Blackfriars Bridge re-opened officially Saturday to much fanfare, including a parade across the historic structure.

Hundreds were on hand to see the events surrounding the opening of the bridge, which has undergone extensive repairs since a 2013 report found it had structural damage.

It was erected in 1875 and is the only wrought-iron bowstring truss bridge in Canada still used for vehicular traffic.

The City of London also says it’s the longest cast and wrought iron bowstring span in North America.

Several dignitaries were on hand to re-open the bridge.

The $8.6-million construction project aimed to strengthen and rehabilitate the bridge. It was funded by thhe federal government and the city.

“Thanks to this reconstruction project, we can once again rely on Blackfriars Bridge to provide a safe and reliable way across the Thames River,” said Ontario Minister of Transportation Jeff Yurek.

“I am pleased to see this local fixture restored so that it can continue benefitting community members and local businesses by providing access to downtown.”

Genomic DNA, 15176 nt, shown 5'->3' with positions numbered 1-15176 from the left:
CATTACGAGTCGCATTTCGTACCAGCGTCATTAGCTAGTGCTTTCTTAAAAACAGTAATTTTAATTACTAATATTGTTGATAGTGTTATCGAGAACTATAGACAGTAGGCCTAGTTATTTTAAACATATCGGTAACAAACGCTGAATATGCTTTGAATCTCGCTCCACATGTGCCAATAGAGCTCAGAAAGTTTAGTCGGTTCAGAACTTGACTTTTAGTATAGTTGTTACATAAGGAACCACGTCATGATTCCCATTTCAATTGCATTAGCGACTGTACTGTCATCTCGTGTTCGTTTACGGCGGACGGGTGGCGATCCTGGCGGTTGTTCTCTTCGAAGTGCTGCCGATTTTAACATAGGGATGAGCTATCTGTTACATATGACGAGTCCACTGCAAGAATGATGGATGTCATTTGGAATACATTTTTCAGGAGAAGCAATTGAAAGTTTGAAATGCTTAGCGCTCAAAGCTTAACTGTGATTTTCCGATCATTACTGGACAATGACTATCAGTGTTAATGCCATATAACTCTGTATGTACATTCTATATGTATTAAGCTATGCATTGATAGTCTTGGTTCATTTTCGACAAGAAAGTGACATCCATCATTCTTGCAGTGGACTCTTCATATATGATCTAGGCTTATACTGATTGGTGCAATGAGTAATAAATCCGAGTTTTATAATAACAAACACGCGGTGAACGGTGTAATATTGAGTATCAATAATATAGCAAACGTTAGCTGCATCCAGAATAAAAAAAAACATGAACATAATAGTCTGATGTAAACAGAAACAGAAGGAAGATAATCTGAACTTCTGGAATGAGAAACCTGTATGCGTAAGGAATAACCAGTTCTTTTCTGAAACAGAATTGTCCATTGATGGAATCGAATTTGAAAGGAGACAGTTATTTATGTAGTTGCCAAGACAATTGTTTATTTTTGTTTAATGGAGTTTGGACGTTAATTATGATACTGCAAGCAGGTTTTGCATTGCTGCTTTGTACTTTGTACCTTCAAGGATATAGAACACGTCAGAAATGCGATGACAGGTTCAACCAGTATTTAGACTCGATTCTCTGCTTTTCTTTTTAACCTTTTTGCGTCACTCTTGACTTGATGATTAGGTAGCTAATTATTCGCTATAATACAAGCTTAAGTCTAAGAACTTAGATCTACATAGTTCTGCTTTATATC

The city outlined the construction phases of the project:

  • November 2017: Bridge removed, dismantled and transported to an offsite facility
  • August 2018: Bridge moved back into place across the Thames River
  • December 2018: Grand opening
  • 2019: Final touch-ups including installation of Blackfriars Bridge monument

There will be one-way, single file traffic lane to be used by eastbound motorists and cyclists, a westbound bike lane and a wooden sidewalk for pedestrians

“In the mid-1800s, a community known as Bridgetown (later Petersville, London West) was established on the west side of the Thames River in what’s now the Blackfriars/Petersville Heritage Conservation District,” the city said in a news release.

“Built over a narrow section of the Thames River, the Blackfriars Bridge provided a way for people living in Petersville and the surrounding areas to do business at London’s Covent Garden Market, Middlesex County Court House, and City Hall.”